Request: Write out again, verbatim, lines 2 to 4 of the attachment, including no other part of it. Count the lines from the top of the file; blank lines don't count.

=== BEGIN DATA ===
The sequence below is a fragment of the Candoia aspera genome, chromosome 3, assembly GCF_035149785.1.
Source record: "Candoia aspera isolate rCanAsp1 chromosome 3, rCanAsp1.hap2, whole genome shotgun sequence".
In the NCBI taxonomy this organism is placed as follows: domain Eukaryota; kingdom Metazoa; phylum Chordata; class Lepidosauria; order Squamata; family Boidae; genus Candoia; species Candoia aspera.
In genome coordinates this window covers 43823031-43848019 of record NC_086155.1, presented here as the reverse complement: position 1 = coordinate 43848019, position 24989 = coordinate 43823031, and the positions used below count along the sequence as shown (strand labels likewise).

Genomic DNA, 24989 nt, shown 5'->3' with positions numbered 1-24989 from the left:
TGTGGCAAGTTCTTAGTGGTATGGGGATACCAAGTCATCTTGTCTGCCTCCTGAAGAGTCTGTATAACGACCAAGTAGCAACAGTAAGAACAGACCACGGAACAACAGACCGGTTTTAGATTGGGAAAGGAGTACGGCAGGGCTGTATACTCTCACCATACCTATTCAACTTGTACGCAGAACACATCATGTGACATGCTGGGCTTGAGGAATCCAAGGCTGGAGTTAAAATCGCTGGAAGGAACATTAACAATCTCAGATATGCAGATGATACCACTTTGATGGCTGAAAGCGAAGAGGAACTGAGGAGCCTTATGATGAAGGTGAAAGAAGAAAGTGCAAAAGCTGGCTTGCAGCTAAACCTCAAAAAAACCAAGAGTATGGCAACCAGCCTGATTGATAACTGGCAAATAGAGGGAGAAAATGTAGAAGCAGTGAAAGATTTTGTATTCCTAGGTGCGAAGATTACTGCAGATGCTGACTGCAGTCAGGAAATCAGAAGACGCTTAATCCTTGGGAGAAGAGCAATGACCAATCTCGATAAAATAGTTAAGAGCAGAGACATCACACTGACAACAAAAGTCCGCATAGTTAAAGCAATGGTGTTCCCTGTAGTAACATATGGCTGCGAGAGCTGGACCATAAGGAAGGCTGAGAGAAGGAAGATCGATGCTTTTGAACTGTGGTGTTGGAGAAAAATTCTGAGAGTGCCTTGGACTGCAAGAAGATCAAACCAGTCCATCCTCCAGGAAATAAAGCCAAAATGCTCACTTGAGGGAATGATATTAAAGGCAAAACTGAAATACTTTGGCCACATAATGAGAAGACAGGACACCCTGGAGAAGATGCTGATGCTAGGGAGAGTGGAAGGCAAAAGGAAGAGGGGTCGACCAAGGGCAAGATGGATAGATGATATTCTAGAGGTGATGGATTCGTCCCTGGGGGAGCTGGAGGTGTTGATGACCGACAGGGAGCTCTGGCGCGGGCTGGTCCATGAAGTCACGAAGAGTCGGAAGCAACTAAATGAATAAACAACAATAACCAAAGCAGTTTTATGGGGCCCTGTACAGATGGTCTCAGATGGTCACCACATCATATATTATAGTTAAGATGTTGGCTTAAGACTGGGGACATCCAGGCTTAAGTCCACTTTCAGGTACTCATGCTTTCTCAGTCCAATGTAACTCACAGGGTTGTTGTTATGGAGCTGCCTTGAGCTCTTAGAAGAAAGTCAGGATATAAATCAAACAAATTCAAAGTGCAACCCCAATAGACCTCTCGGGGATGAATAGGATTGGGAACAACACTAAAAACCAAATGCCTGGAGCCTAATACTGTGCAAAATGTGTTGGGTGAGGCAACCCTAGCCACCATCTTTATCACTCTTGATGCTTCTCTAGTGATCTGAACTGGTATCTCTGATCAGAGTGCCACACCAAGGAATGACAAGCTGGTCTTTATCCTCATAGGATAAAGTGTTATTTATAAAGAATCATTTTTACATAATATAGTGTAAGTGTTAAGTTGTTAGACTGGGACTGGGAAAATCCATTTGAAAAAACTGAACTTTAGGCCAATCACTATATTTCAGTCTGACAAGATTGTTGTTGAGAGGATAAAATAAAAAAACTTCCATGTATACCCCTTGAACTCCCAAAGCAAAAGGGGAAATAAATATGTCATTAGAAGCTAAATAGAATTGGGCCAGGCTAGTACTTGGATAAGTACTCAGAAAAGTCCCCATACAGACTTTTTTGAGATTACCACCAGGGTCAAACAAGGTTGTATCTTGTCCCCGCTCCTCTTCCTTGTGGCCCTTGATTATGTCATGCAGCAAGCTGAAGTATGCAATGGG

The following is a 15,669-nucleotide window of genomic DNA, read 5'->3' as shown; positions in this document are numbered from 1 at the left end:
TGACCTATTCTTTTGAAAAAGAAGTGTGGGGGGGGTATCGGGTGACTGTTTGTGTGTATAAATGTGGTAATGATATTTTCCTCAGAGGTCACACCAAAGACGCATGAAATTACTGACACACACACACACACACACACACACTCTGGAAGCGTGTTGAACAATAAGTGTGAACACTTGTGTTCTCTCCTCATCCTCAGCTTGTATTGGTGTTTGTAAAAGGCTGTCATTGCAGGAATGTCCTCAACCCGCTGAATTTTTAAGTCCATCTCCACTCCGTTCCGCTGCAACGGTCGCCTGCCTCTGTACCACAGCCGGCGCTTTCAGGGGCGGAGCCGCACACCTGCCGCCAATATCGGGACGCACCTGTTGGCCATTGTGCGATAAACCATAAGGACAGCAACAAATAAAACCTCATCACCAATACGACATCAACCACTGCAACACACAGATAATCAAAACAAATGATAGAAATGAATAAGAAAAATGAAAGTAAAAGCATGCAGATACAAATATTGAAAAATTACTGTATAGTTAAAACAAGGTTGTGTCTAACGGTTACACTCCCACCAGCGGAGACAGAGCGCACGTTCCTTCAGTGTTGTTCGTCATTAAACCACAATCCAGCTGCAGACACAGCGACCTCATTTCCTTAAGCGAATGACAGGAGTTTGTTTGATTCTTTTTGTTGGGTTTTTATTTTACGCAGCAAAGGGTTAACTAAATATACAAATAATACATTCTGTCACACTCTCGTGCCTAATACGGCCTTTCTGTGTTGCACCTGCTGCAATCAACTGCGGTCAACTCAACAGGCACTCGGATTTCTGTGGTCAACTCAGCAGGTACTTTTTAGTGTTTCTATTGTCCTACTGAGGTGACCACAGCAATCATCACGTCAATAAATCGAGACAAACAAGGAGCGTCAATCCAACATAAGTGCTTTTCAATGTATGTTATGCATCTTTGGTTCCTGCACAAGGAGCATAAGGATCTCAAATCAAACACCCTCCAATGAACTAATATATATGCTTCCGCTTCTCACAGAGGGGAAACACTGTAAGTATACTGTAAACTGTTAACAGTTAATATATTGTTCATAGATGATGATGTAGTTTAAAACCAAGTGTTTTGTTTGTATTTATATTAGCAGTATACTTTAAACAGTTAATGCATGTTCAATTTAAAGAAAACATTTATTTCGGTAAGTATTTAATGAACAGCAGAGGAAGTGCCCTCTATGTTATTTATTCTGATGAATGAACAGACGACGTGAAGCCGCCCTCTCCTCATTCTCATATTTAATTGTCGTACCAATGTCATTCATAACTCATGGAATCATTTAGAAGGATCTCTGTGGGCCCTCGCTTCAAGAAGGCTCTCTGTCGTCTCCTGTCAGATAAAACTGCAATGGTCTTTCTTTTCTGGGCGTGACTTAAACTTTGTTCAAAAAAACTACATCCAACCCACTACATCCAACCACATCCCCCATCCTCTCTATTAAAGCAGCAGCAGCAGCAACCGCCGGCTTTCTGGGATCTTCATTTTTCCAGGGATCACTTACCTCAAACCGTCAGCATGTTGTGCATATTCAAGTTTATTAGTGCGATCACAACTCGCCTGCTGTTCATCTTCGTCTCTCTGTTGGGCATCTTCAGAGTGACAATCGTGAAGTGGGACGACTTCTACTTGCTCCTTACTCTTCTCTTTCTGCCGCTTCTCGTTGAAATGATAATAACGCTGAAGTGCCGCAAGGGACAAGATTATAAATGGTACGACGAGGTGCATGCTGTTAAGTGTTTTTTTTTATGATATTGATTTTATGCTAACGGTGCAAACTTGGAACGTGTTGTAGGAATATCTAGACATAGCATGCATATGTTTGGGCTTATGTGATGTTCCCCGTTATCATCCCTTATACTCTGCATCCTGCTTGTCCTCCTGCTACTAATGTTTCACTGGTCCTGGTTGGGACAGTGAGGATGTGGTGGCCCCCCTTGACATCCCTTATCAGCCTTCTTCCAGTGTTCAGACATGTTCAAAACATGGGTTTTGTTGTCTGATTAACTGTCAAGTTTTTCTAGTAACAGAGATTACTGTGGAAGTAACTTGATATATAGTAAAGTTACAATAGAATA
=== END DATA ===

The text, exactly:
Source record: "Candoia aspera isolate rCanAsp1 chromosome 3, rCanAsp1.hap2, whole genome shotgun sequence".
In the NCBI taxonomy this organism is placed as follows: domain Eukaryota; kingdom Metazoa; phylum Chordata; class Lepidosauria; order Squamata; family Boidae; genus Candoia; species Candoia aspera.
In genome coordinates this window covers 43823031-43848019 of record NC_086155.1, presented here as the reverse complement: position 1 = coordinate 43848019, position 24989 = coordinate 43823031, and the positions used below count along the sequence as shown (strand labels likewise).